But on the whole you get the sense that these are dads now — like Jagger and McCartney and all the other great rock scions. They have bills to pay and radio airtime to chase; the more squeaky-clean the riff, the more likely it is to nail down that light beer or car commercial placement. But the Kings of Leon haven't earned their striped socks or tie clips in quite the same way as any of the names that headlined the lovingly named "Dadchella" fest back in October. Because they've gone to this level of dad this soon, the Kings of Leon's days feel numbered. Unless they turn their sound around — again — they'll be clipping coupons in no time.

How much do you trust the information in this article?

James Dennin

James is a staff writer covering money and millennials. Send your tips and your money problems to jdennin@mic.com.

MORE FROM

‘Insecure’ season two is television for us, by us — and it’s even better than before

Creator Issa Rae shouldn't sweat the Emmy snub — her connection with her core audience is what really makes this series shine.

We talked to military experts about who will win the Iron Throne

Does Dany have a chance? Historians, tacticians and scholars weigh in on the ultimate outcome of 'Game of Thrones.'

‘Game of Thrones’ Season 7, Episode 2 Trailer: New alliances may form in “Stormborn”

Jon Snow and Daenerys Targaryen may have an unexpected intermediary.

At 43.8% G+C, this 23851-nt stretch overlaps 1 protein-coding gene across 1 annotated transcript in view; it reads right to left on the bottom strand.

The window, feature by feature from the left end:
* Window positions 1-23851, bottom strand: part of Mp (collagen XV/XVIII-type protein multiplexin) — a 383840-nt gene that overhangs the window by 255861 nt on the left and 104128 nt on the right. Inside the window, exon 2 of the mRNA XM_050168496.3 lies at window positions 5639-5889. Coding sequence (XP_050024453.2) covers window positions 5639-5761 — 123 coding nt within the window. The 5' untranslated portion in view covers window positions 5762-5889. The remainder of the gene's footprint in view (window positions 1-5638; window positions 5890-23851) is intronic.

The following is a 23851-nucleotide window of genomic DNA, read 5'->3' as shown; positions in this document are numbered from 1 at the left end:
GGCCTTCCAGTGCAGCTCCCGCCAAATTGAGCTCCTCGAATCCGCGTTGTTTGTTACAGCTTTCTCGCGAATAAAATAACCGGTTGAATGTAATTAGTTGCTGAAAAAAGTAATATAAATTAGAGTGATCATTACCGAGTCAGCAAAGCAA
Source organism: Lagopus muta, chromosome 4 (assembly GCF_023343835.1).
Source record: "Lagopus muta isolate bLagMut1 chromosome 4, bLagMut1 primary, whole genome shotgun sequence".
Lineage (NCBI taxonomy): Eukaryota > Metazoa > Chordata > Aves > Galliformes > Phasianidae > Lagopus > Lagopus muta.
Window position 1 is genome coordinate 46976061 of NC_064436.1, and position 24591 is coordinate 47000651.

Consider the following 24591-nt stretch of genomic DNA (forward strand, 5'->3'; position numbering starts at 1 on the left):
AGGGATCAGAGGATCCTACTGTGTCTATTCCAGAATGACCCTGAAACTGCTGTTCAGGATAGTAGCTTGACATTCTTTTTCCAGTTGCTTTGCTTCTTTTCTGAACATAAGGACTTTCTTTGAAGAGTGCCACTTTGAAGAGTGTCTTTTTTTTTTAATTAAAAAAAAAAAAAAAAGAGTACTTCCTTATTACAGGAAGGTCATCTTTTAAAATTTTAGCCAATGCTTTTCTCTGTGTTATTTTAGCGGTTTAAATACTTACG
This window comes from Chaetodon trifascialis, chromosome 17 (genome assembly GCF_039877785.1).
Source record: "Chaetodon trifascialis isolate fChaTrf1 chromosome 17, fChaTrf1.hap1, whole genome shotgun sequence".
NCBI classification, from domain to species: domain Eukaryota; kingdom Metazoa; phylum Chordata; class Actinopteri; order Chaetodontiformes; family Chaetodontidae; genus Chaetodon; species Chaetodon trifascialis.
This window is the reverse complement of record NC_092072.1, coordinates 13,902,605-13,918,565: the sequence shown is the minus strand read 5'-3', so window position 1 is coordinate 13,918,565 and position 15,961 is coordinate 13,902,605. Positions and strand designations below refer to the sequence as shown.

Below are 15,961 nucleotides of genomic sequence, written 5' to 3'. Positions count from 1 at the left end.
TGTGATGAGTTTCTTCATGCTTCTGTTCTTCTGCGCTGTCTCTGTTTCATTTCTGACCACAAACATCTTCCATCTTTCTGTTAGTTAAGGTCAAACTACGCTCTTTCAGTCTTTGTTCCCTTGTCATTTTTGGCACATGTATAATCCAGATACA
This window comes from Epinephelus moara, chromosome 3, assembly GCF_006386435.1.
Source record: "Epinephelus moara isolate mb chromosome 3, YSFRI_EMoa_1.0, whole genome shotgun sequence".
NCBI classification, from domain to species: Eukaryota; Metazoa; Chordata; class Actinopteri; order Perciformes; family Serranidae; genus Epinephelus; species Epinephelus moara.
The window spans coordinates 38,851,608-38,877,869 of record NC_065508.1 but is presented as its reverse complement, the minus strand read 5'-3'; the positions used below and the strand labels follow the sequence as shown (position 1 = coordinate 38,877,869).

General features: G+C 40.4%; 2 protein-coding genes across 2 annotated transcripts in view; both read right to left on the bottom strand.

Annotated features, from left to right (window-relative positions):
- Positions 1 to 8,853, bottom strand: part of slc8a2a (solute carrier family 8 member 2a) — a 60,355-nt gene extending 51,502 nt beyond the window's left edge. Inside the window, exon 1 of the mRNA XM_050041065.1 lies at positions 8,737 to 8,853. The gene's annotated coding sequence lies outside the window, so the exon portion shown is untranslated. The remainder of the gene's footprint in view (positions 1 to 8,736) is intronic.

Tyler, the Creator is still a “walking paradox” on the rumor-baiting ‘Flower Boy’

Is he queer? Maybe. Does he know how to use the speculation to further his art? Definitely.

Note to Ryan Murphy: ‘American Horror Story’ reveals don’t need to be a scavenger hunt

The title and premiere date of the seventh season of 'American Horror Story' were revealed Thursday.

‘Wet Hot American Summer: Ten Years Later’ proves sometimes it’s OK to skip the reunion

If you're looking to trim down your Netflix consumption, start by avoiding this pointless sequel series.

‘Insecure’ season two is television for us, by us — and it’s even better than before

Creator Issa Rae shouldn't sweat the Emmy snub — her connection with her core audience is what really makes this series shine.

We talked to military experts about who will win the Iron Throne

Does Dany have a chance? Historians, tacticians and scholars weigh in on the ultimate outcome of 'Game of Thrones.'

‘Game of Thrones’ Season 7, Episode 2 Trailer: New alliances may form in “Stormborn”

Jon Snow and Daenerys Targaryen may have an unexpected intermediary.

Tyler, the Creator is still a “walking paradox” on the rumor-baiting ‘Flower Boy’

Is he queer? Maybe. Does he know how to use the speculation to further his art? Definitely.

Note to Ryan Murphy: ‘American Horror Story’ reveals don’t need to be a scavenger hunt

The title and premiere date of the seventh season of 'American Horror Story' were revealed Thursday.

‘Wet Hot American Summer: Ten Years Later’ proves sometimes it’s OK to skip the reunion

If you're looking to trim down your Netflix consumption, start by avoiding this pointless sequel series.